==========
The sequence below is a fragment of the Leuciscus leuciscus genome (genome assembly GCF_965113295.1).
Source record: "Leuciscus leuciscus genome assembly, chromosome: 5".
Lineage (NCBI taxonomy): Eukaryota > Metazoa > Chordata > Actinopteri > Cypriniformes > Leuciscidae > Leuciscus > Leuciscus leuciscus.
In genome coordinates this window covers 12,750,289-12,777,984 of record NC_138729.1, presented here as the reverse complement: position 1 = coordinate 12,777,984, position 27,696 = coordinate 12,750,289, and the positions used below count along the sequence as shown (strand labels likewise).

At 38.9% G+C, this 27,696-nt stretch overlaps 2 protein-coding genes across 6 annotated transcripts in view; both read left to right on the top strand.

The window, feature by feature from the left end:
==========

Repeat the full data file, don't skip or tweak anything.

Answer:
The sequence below is a fragment of the Leuciscus leuciscus genome (genome assembly GCF_965113295.1).
Source record: "Leuciscus leuciscus genome assembly, chromosome: 5".
Lineage (NCBI taxonomy): Eukaryota > Metazoa > Chordata > Actinopteri > Cypriniformes > Leuciscidae > Leuciscus > Leuciscus leuciscus.
In genome coordinates this window covers 12,750,289-12,777,984 of record NC_138729.1, presented here as the reverse complement: position 1 = coordinate 12,777,984, position 27,696 = coordinate 12,750,289, and the positions used below count along the sequence as shown (strand labels likewise).

At 38.9% G+C, this 27,696-nt stretch overlaps 2 protein-coding genes across 6 annotated transcripts in view; both read left to right on the top strand.

The window, feature by feature from the left end: